Observation and reassurance and/or treatment with topical estrogen is usually sufficient for most asymptomatic cases; larger, symptomatic lesions can be easily excised. “Traction on the caruncle will expose the base,” said Dr. Winters, “below which it can be excised. Re-approximation of the mucosa can then follow with fine absorbable suture.”

6. Urethral diverticula

This epithelial-lined, sac-like out-pouching that arises from the urethral wall is usually acquired. However, in some instances, it may be congenital.  Since many small diverticuli are thought to go undetected, the true incidence is not known.

An infection or obstruction of the periurethral glands can lead to the formation of a periurethral cyst, which gradually enlarges, and ruptures into the urethral wall. Urine gets trapped in the cyst where it pools. Epithethelization then transforms the cyst into a diverticulum. Infection can cause recurrent UTI, stone formation, the development of fistulae and in rare cases, malignancy.

Be aware, noted Dr. Winters, that the classic triad of dysurea, dribbling and dyspareunia is not always seen. In fact, up to 30% of women are asymptomatic. Instead, be highly suspicious of diverticuli in any female patient with a history of recurrent UTI or dyspareunia. Symptoms of a vaginal mass, vaginal pain or persistent OUTS may also be associated with diverticuli.

During physical examination, compression of a suburethral mass may result in the appearance of urine or purulent fluid exiting the urethral meatus— “if you’re lucky,” said Dr. Winters.  More often, however, this finding is not present.

Imaging can assist in the detection of diverticuli, and it is important to localize and stage diverticuli prior to surgery. Although positive-pressure urethrography is associated with a sensitivity of 85-100%, Dr. Winters said he is no longer doing this in his practice “….because I certainly wouldn’t want this done to me.”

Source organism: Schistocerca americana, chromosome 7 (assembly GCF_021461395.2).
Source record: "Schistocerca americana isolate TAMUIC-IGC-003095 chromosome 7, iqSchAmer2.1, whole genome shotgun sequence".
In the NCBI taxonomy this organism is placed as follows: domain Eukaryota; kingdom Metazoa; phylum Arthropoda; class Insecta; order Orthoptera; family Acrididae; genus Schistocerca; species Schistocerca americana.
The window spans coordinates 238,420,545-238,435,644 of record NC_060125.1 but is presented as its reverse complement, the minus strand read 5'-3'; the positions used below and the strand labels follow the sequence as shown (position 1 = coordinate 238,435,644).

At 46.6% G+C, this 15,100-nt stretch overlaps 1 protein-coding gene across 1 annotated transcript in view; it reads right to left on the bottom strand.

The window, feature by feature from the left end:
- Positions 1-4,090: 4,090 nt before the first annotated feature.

Transvaginal ultrasonography has a reported sensitivity of greater than 90%, but it is an imaging modality that is highly operator-dependent, noted Dr. Winters. Instead, he favours MRI since it permits a non-invasive, high resolution and multi-planar imaging study of diverticuli with the best anatomic detail and diagnostic accuracy. “MRI has become the gold standard,” said Dr. Winters. “When I go in I know the location and extent of the diverticuli and can map surgical repair. It makes me a better surgeon.”

For women with incontinence, pelvic pain, urinary urgency and incomplete emptying, urodynamics will help determine whether the source of incontinence is bladder neck opening and leakage, for instance, or a diverticulum.

“Ganabathi et al reported that only 37% of women with diverticuli had normal urodynamics, 49% had stress incontinence and 10% had detrusor overactivity,” said Dr. Winters. “These findings are important as several authors have documented the safety and efficacy of performing a simultaneous anti-incontinence procedure with a diverticulectomy.”

Transvaginal urethral diverticulectomy can be performed in conjunction with an anti-incontinence procedure with an autologous pubovaginal sling. Steer clear of synthetic slings in this population, said Dr. Winters. The sling should be positioned outside the periurethral fascia before closing the urethra, he said.